(If you jump on the home automation bandwagon, get devices from the same manufacturer so you can control them all with one app. Think long-term about what you would like to do and then make sure one manufacturer makes all of those. Also, if you don’t have a smart speaker yet, pick one that is supported by most manufacturers. I’ve found Amazon Alexa has the most device support with Google Assistant coming in second.)

But you’re not just limited to smart plugs. There are also light switches, light bulbs, and thermostats that can connect to your smart speaker and this is where home automation can really help you travel.

You can trigger a smart device either by your smart speaker, you can do it with the mobile app made for that device.. This means you can control things when you’re anywhere in the world.

For example, we all know we’re supposed to lower our thermostat to 60 degrees when we go on vacation during the winter. That’s warm enough to keep pipes from freezing, but cool enough that you’re not going to have a huge heating bill when you get home. Except you forgot to turn it down before you left and you didn’t realize it until you were six hours away.

Rather than fretting about your utility bill the entire time, just set the thermostat to the right temperature from your phone. You can also use a smart thermostat to schedule temperature changes. For example, if the house is empty during the day, bump the temperature 6 – 8 degrees up (summer) or down (winter), and return it to normal 30 minutes before you get home. But rather than do it by phone every day, you can set this as an automated schedule on your app.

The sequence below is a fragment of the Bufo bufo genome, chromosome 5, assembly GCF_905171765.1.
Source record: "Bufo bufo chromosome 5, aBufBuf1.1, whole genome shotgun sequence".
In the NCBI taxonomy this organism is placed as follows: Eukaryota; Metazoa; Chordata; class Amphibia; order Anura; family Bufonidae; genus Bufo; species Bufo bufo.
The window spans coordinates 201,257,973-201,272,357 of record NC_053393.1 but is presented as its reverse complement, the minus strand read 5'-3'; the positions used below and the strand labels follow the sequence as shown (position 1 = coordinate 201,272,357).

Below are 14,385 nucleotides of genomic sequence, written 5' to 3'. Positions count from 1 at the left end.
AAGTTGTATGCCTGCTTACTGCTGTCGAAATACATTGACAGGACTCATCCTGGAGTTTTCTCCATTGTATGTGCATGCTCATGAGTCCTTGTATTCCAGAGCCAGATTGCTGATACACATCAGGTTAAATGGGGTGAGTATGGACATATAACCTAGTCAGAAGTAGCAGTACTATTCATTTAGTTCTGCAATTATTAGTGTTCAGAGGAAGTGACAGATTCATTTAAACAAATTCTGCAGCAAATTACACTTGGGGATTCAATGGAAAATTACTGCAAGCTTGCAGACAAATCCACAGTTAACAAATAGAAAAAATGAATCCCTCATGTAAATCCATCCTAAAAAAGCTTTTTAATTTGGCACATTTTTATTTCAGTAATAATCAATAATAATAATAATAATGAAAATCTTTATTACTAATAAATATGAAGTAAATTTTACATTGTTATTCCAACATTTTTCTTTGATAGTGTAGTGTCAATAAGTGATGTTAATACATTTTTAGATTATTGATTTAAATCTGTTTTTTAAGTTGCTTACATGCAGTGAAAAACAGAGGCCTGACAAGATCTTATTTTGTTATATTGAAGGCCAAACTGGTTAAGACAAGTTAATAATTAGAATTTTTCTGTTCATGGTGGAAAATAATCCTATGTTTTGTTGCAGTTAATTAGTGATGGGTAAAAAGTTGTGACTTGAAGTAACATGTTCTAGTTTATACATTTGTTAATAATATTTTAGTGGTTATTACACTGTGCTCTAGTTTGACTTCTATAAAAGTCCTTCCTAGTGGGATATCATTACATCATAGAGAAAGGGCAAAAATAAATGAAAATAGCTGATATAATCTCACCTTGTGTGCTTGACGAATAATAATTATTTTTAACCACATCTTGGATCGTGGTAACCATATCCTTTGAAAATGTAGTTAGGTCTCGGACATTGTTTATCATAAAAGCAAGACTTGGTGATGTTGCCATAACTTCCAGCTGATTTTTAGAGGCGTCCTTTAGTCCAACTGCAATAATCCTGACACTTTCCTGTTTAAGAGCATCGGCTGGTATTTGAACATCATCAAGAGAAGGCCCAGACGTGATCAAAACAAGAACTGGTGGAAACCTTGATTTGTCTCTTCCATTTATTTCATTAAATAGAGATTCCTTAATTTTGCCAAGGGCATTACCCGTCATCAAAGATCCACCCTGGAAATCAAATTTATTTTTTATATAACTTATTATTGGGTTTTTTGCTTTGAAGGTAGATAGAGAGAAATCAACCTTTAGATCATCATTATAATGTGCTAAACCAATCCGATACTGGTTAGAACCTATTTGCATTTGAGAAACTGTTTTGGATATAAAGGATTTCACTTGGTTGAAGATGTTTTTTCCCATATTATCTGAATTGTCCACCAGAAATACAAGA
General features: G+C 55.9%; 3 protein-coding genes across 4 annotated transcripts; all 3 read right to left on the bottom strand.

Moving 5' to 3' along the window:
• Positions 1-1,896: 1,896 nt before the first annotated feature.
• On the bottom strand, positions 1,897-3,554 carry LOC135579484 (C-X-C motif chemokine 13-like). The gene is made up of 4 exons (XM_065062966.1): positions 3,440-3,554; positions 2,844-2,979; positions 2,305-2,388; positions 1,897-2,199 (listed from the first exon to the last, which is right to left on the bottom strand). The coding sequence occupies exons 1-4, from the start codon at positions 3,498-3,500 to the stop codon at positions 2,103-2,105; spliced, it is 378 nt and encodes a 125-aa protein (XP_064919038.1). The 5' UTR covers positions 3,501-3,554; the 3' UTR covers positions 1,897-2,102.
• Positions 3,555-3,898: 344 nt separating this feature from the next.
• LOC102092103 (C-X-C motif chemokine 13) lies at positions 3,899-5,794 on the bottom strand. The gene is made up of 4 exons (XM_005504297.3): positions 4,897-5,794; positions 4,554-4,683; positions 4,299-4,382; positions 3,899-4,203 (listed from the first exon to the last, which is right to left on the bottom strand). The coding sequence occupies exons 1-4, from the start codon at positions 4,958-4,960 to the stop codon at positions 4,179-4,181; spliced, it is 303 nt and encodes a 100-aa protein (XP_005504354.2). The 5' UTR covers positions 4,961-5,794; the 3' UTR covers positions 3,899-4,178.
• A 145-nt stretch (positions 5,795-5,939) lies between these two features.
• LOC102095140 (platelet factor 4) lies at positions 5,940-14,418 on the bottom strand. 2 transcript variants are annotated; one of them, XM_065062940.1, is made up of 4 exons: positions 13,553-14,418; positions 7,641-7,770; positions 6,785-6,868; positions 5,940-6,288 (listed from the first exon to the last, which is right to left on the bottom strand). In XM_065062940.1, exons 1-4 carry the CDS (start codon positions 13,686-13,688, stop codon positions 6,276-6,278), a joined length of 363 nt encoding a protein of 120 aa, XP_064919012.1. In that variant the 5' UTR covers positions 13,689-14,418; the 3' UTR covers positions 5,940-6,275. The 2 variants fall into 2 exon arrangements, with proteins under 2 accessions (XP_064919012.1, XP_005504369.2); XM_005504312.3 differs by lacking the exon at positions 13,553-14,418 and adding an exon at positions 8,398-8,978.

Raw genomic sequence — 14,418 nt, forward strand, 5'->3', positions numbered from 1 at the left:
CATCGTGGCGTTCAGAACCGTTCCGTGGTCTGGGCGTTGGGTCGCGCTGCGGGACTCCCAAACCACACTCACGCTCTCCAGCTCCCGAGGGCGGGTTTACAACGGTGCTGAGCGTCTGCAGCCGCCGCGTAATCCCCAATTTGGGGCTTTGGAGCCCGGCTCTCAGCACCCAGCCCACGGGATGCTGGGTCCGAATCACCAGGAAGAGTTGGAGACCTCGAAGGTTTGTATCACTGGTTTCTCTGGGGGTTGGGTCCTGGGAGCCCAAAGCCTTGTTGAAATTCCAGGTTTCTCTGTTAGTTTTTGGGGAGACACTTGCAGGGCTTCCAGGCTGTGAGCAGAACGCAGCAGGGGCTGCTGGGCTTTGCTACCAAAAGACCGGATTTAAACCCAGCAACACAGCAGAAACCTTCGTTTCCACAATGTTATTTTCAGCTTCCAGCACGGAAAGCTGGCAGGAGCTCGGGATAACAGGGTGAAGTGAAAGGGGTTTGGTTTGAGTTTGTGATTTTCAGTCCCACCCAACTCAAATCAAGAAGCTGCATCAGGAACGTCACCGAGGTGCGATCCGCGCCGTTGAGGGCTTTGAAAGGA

Advanced Home Automation for the Traveler

But this is all basic stuff. I mean, it’s useful and helpful, but if you really want to automate your travels, you need to look at some workflow automation services.

There are two main automated workflow services, IFTTT.com (which stands for If This, Then That) and Zapier. IFTTT has curated a small collection of travel-related applets, but you have to search more on Zapier for any useful zaps.

Screenshot of IFTTT.com. This is a great resource for home automation.

But for what we need, we don’t have to choose. Just pick one service and start using it. Get used to how they work, find the recipes you want to use, and practice using them. Then you’ll know how they work when it’s time to leave.

Here are a few recipes you can use the next time you travel (IFTTT calls them “Applets,” Zapier calls them “Zaps”. I’m just going to keep calling them “recipes” so I don’t have to keep writing “Applet or Zap”).

  1. Save all photos to Dropbox or Google Drive. You can clog up your phone if you take a lot of vacation pictures, so this is a way to back them all up to the cloud so you don’t lose them if you lose your phone.
  2. When you check in at a place (the airport), email or text someone so they know you’re safe. If you’re traveling on your own, or even if you need to let someone know when to pick you up, use a recipe like this to alert people when you check in via Foursquare.
  3. Send vacation pictures to your family. One recipe I found lets you email photos up to five people from your Gmail (others will let you select up to 20). You can also upload them to an RSS feed or a WordPress blog. Sure beats those slide shows we sat through when I was a kid.
  4. Cross-post Instagram photos to Twitter. Normally on Instagram, you can share your photos to Twitter, but the photo itself doesn’t publish, only a link to the Instagram page. You can push the native photo out to Twitter with a recipe so your tweet will look exactly as you want it to. And then set up another recipe to post anything from Instagram to your Tumblr blog.
  5. Get airline ticket price alerts from The Flight Deal. If you’re flexible on your travel dates, you can set an alert to let you know when there’s a flight deal out of a specific city, like your closest airport. When you get the deal, buy the ticket, and plan your vacation!